This little guy was hiding out in a prickly pear. If he hadn’t moved, I’d never have seen him. He’s an Eastern Fence Lizard, and is probably the lizard I’ve seen the most of when visiting deserts. This particular specimen was a cocky little guy who seemed to feel that those spines were sufficient defense to keep me away from him. He was right, too. There was no way I was going to risk those spines to see how close I could get to him. Not far from there I stepped on a piece of dead cholla cactus, and the spines went straight through my sneaker into my foot. I’d been advised by someone who does a lot of desert hiking to wear hiking boots at all times; now I wish I’d listened!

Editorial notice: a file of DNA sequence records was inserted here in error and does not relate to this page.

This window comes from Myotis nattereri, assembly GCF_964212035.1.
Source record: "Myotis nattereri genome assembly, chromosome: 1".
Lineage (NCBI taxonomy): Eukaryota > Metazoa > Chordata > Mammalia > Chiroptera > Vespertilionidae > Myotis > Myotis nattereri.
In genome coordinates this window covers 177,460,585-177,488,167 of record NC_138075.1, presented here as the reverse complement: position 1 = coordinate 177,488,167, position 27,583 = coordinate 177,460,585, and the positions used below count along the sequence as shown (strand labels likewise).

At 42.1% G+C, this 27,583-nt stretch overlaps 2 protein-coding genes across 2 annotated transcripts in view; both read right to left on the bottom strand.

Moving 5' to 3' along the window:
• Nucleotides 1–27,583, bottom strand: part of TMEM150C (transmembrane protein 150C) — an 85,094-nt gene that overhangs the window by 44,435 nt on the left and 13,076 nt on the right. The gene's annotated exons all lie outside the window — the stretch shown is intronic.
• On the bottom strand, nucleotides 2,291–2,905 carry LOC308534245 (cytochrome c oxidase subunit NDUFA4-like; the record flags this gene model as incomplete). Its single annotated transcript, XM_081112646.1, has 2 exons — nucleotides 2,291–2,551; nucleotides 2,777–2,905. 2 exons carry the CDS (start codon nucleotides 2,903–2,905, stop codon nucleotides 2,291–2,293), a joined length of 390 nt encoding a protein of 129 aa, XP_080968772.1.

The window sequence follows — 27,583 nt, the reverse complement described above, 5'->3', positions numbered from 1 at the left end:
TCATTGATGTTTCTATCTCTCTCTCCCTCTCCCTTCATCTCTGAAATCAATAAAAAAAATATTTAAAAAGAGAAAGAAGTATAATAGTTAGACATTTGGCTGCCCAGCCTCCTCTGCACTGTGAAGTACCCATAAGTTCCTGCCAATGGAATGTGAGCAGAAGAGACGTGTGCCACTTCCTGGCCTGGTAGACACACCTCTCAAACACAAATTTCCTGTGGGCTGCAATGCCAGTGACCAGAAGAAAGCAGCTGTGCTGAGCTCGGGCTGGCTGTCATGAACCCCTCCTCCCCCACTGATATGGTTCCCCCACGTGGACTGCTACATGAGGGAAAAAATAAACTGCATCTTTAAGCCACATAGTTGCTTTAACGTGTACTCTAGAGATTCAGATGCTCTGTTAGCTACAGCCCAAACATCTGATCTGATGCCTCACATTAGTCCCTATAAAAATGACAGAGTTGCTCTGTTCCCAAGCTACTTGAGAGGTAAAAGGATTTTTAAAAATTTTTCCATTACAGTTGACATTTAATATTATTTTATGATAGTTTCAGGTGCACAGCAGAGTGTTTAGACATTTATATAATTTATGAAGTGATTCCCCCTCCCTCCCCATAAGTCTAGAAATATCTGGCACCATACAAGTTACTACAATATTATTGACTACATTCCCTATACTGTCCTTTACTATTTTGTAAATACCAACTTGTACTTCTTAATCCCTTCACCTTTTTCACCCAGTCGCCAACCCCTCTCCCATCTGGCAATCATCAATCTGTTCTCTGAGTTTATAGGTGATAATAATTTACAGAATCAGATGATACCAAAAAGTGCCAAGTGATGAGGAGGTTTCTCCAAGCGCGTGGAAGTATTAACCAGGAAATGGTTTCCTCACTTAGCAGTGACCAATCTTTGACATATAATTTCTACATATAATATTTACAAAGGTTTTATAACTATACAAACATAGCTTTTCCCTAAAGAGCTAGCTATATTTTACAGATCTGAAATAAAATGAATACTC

I’m pretty sure that this little guy is a Juvenile Long Nosed Lizard, though I’ve yet to find any pictures that exactly match up to him. I saw these in a few places, but this one was not all that far from where I found the eastern fence lizard. Like the fence lizard, this little guy was bold, and let me get my camera quite close to him. Out of curiosity, after I’d taken my pictures, I reached out to see exactly how close he’d let me come. My fingers just brushed his tail when he decided to bail from that rock he’d been sitting on.
Unfortunately, what the little fool decided to bail off onto was my sneaker (the very one that I was to extract cactus spines out of a few minutes later). He sat there for a minute or two, until I decided to see if he’d continue to stay put while I took a few steps. With the onset of the first step, he jumped from my foot and scrambled to some nearby brush. Take a close look at this guy; you’re about to see a less fortunate friend of his in the next shot.